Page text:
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OR,

THEORETICAL AND PRACTICAL

SYSTEM OF THE FRENCH LANGUAGE:

TO WHICH ARE ADDED

ELEGANT EXTRACTS

FROM THE MOST APPROVED FRENCH POETS.

BY GEORGE GÉRARD, A. M.

FORMERLY PROFESSOR OF FRENCH IN WASHINGTON (NOW TRINITY) COLLEGI;
AT PRESENT TEACHER OF FRENCH IN THE FREE-STREET IN

YOUNG LADIES, AND IN THE PORTLAND HIGH-SCHOOL, ETC.

PORTLAND:
PUBLISHED BY S. H. COLESWORTHY,

BOSTON:
WM. J. REYNOLDS & CO: B. B. MUSSEY & CO.

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Entered according to Act of Congress, in the year 1818,

BY S. H. COLESWORTHY,
In the Clerk's office of the District Court for the District of Maine.

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PRINTED BY C. W. PENNELL & Co.,

65 & 69, EXCHANGE STREET.

PREFACE.

The following Treatise, combining both Theory and Practice, is designed and eminently adapted, as the author belieres, to afford new and increased facilities to the acquisition of the French language. He is confident that half of the usual time, labor and expense of the pupil may be retrenched, by the adoption of a system of instruction similar to that contemplated in the succeeding pages,

The plan, though concise, is comprehensive ; embracing all the principles necessary for the tyro, the proficient, and the adept, and presenting a greatly improved paradigm of the verbs, both regular and irregular; and the whole so arranged and combined as to conduct the pupil, in the most pleasing manner, and by the shortest path, to the grand design aimed at by the author, viz: the correct and prompt speaking and writing of the French language ; or, in a word, free conversation.--He has endeavored to unite in his book all the excellencies, to the exclusion of the redundancies and superfluities of other elementary works; many of which have great value for a single object :- some, for first princi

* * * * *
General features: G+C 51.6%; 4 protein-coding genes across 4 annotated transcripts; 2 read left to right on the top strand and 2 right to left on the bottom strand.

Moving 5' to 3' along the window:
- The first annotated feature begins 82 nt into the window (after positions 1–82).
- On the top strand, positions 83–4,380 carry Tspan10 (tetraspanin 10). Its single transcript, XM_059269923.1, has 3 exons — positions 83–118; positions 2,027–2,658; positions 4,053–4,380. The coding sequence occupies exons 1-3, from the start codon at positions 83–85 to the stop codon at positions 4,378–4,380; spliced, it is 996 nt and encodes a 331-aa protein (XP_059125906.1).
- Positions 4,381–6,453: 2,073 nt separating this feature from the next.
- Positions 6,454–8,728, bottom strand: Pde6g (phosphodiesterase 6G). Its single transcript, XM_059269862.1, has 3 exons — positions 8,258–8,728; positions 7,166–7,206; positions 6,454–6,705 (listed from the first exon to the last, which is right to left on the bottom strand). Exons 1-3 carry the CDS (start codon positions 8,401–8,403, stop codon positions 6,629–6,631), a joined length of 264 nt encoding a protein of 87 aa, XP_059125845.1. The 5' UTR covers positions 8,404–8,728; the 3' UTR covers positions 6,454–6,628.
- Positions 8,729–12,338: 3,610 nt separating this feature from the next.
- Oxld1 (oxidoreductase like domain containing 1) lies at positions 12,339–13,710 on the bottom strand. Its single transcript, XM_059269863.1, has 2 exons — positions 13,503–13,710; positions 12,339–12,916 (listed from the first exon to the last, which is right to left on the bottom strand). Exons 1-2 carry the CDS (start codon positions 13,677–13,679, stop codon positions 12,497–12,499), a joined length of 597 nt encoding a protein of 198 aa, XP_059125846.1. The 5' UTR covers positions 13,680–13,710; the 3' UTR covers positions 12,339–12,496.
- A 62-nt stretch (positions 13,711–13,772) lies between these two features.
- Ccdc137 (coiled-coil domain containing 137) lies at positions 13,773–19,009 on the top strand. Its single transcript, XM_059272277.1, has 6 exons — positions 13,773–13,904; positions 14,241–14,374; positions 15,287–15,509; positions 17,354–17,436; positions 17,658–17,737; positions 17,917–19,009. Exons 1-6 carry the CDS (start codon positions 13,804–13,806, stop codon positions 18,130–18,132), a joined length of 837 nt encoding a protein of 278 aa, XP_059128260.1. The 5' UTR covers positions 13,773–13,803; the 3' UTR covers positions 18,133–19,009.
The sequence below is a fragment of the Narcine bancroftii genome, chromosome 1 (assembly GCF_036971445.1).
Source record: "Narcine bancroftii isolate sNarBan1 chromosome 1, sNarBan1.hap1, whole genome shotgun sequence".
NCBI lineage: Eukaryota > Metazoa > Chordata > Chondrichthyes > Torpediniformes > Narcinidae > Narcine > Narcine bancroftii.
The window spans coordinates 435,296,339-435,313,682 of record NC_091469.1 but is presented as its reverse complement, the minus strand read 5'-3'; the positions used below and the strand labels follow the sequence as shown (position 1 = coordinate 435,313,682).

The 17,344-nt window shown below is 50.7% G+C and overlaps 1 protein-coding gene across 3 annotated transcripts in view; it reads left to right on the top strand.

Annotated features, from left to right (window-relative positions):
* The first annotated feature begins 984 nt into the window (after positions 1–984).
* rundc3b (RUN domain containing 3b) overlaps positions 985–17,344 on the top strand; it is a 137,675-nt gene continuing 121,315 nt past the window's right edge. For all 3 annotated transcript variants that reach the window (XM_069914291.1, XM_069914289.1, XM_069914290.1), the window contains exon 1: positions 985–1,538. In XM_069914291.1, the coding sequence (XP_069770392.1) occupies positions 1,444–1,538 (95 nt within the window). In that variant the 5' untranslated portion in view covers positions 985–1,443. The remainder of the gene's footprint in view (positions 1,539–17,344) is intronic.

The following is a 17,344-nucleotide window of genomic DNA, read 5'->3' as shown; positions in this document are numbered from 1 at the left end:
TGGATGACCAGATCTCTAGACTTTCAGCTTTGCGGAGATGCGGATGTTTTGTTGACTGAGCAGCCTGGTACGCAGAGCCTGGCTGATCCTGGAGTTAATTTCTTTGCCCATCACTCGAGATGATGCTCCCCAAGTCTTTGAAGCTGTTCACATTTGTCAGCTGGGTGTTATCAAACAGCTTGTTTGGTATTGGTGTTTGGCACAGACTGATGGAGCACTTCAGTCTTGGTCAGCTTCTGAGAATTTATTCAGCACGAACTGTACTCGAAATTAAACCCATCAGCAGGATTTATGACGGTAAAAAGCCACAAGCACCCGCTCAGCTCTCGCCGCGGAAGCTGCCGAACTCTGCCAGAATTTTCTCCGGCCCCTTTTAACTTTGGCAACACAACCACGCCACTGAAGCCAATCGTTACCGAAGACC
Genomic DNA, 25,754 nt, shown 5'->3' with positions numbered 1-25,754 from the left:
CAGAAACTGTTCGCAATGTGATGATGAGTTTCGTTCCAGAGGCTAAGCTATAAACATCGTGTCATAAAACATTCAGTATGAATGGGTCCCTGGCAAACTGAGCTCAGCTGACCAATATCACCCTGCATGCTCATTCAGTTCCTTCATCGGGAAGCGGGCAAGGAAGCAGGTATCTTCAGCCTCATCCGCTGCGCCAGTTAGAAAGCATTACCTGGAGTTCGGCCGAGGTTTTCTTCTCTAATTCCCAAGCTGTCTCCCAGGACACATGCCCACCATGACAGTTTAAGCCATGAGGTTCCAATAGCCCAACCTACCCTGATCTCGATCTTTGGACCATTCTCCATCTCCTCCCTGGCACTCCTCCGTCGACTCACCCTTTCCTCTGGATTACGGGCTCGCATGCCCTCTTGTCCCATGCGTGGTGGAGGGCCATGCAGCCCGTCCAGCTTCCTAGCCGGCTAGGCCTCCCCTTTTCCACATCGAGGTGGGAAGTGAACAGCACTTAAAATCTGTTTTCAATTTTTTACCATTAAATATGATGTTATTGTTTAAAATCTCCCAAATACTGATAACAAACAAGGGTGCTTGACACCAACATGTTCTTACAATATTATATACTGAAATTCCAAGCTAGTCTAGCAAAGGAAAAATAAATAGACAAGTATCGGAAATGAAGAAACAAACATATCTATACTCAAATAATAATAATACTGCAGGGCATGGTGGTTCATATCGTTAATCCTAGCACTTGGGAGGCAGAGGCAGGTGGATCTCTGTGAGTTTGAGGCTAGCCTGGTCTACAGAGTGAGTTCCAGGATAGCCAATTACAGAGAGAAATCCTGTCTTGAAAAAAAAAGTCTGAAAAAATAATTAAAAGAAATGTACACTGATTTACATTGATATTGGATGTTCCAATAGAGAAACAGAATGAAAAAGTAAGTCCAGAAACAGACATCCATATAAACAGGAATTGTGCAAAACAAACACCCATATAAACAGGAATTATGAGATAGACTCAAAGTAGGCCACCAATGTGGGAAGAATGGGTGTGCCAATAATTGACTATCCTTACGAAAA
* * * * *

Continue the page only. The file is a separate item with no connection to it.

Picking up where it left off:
ples in grammar; some, for conversational diversions, without first principles ; - others, for mere translations, &c. — This

aims at the union of all these to the best advantage of the learner.

The Rules for the proper use of each part of speech are followed by Exercises, taken principally from the well known Grammar (Paris edition) of M. Lévizac, the merits of which have been so justly appreciated. These Exercises, designed to be written by the pupil, are succeeded by questions whose answers are also to be written out by the pupil.

The Orthography adopted in this work is that of the most modern date ; and the phrases are generally drawn

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